Saturday, June 7, 2008

Creative Self-Promoting Nomads

Paul Krugman wrote recently in his Times column about the "Grateful Dead Economy" we're all heading toward.

In the era of cheap and easy digital copying, he says, it's going to become impossible to charge more than a nominal free for anything that can be digitized. In music this is already happening, but books loom on the horizon.

As we all know, The Dead allowed free copying for years, choosing to make their money by touring, performing, and selling stuff. It worked well.

Krugman says that's where we're all headed. As soon as we've all got our digital book readers, writers will have to write just to create buzz for other, lucrative activities, like "giving readings."

(The Amazon Kindle. Um, not a very attractive object, is it?)

He writes, "Books may end up serving mainly as promotional material for authors’ other activities, such as live readings with paid admission. Well, if it was good enough for Charles Dickens, I guess it’s good enough for me."

He may be right about the inevitability part. I mean, I'm all for easing copyright, and I think it's true that the crazed impulse to protect all works at all times is dumb. There's no question that some of the greatest things out there are mixtures of other things, and that trying to model intellectual property in the old "one work, one author, one owner" kind of way is no longer going to work.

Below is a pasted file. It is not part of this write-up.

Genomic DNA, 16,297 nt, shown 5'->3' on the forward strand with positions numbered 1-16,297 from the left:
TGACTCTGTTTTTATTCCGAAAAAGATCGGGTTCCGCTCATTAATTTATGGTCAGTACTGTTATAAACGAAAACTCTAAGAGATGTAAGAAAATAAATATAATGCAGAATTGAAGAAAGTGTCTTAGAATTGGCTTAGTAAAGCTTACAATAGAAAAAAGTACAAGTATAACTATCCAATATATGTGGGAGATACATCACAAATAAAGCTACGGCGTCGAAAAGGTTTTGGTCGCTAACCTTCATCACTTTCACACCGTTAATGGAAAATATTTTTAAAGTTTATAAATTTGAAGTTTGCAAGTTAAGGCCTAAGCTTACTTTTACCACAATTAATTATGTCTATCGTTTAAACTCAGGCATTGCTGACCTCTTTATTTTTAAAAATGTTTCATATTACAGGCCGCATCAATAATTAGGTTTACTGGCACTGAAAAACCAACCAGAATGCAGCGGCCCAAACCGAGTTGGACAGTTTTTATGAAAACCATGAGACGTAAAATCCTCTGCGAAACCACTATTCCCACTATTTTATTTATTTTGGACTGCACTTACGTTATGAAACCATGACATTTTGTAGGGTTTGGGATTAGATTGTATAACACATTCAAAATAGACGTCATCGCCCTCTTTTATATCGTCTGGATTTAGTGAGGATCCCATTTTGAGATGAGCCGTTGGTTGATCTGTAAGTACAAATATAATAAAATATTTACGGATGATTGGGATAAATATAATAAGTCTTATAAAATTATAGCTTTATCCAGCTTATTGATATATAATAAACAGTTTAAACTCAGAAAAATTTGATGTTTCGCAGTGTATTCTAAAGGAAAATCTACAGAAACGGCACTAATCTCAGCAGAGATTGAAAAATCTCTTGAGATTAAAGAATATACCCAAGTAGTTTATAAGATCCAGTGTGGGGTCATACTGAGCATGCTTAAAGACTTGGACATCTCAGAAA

But still, Krugman's column seems overly sanguine about the whole thing. I can see some immediate and appalling aspects to the future he is describing.

To make money from live performance requires an insane amount of traveling around. You're telling me anyone who wants to be a novelist or essay writer or scholar is going to have to get one of those tour buses and go from town to town?

A) An environmental disaster.

B) What about the children?

Also, I kind of doubt people are actually going to pony up cash in the necessary amounts to hear readings. I mean, I love novels probably more than anyone I know, and I read a ton, and I wouldn't pay anything to go hear a reading. Indeed, I wouldn't go to a reading if it was free.

I like to read. What do I care about the writer's voice, or presence, or whatever? I've been to one author appearance in my life, and it was Erica Jong, and as much as I love Fear of Flying, it was a total waste of time. The people in the audience asked moronic questions, and she tried to answer them, and she plugged her next book, and signed some copies, and we all left. I was like, "I wasted an afternoon for that?"

Of course, there's also the babe factor. If authors make money from readings, we all know who's going to survive: the tall, blond cleavage-y female writing a book about sex.

Is this really a future to accept with equanimity? No. We may have to accept it, but can't we go kicking and screaming instead?